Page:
The increasing reliance on student loans to finance post-secondary tuition, over the last 20 years, bears some responsibility for allowing tuition inflation to persist. If increases in tuition lead to empty seats in classes, then there would be some natural resistance to passing on budgetary cost increases to students. The practice of using credit to pay for tuition, on the other hand, makes it relatively easy for post-secondary institutions to pass on inflation, with almost no adverse impact on enrollment numbers. In fact, one can easily argue that the more credit made broadly available to students the more tuition inflation there will likely be, as easier credit access fuels demand for post-secondary spots that would not otherwise be there.
The Student Debt Bubble
Over the last few decades, the increasing reliance on student loans to finance post-secondary education has effectively facilitated the growing detachment of real expected returns from borrowing capacity. The continuing demand for post-secondary education discussed in the previous section and the availability of student credit have created conditions that effectively permits the price of post-secondary education to inflate unchecked by normal competitive forces, regulations or basic consumer budgetary constraint. Of course, this (credit fuelled) tuition inflation leads to students having to borrow even more which widens the gap between the expected real returns and the real financial borrowing cost even further. As a result, student borrowers increasingly find themselves leveraged into very precarious financial circumstances by graduation.
This credit fuelled, inflation dynamic is the primary characteristic that leads economists to define the situation as a debt bubble. The breaking point would be a sharp escalation in loan defaults due to adverse economic conditions affecting student employment or a sharp increase in borrowing rates. While the raw economic impact of widespread loan defaults is obvious, a quick tightening of credit conditions would likely create a budgetary shock to most post-secondary institutions and would have broader consequences as it reverberates through their respective organizations.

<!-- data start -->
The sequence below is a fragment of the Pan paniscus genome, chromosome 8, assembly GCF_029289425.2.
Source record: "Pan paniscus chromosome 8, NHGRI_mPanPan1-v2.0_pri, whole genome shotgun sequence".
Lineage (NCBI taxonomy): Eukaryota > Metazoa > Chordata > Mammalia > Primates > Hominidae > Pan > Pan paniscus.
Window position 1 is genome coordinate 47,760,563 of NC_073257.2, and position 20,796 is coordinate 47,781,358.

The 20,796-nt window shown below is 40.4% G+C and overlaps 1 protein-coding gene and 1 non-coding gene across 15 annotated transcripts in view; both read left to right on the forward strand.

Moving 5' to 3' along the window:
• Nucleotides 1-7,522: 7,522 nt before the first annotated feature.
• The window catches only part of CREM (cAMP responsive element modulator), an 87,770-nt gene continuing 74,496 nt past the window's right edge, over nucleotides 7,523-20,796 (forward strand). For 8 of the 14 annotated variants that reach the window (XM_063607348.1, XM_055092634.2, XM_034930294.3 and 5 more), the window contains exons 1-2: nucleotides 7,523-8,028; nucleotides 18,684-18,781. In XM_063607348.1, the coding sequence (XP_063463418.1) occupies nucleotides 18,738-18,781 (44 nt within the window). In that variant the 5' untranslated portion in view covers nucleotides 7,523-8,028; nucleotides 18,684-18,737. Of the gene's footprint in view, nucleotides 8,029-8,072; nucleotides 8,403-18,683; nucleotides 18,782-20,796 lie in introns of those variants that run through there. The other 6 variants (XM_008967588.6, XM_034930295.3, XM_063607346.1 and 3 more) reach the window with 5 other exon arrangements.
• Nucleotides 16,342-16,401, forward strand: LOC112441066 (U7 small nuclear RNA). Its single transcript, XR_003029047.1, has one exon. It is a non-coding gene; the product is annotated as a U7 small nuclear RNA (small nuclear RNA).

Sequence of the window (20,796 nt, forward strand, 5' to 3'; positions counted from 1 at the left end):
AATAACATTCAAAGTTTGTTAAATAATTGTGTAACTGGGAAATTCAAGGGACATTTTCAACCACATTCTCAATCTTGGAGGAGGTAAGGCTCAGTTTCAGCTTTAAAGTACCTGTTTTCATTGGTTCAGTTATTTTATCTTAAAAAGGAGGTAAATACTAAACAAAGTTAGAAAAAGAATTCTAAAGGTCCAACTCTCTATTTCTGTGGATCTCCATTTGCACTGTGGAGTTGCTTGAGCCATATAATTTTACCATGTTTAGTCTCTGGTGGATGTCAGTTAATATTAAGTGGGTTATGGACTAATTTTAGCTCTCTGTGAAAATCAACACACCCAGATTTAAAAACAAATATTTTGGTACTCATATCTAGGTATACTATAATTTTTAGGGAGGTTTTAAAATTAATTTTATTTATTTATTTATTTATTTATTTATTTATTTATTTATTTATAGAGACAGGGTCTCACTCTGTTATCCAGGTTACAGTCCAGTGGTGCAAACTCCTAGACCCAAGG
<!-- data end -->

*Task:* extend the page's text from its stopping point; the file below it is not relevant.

So what, now what?
Even if you disagree with the extent of the student debt problem, our current economic and social experiences suggest that this current situation is not sustainable in the long run. Economically speaking student debt is a serious problem for everyone – not just the borrowers. When students borrow from their future to finance post-secondary education, it impacts the broader economy because a lot of their income after graduation goes into debt repayment rather than general consumer spending and investments in things like houses, which are important bits of economic activity for any economy. It is not entirely clear that policymakers have factored the macro consequences of delayed economic contribution, into their long run economic growth expectations. Similarly, there has also not been enough discussion about how significant student debt alters future consumption patterns, investment patterns and savings patterns of borrowers. If in fact people graduating with student debt are less likely to own their own homes or have investments and savings, then we should try to quantify the economic implications long before we experience them. Finally, we need to be cognizant of the role of student credit, in tuition inflation. Left unchecked, credit driven inflation can have a very bad reckoning for borrowers, lenders and the economy in general. Even if we avoid a negative credit event and can justify the economic contribution disruption, the social consequences being experienced today are unsustainable and likely creating more (unintended) harm than good. If we reevaluate our current post-secondary financial model, factoring in the many known externalities, then we might be motivated to strive for a new deal for upcoming generations.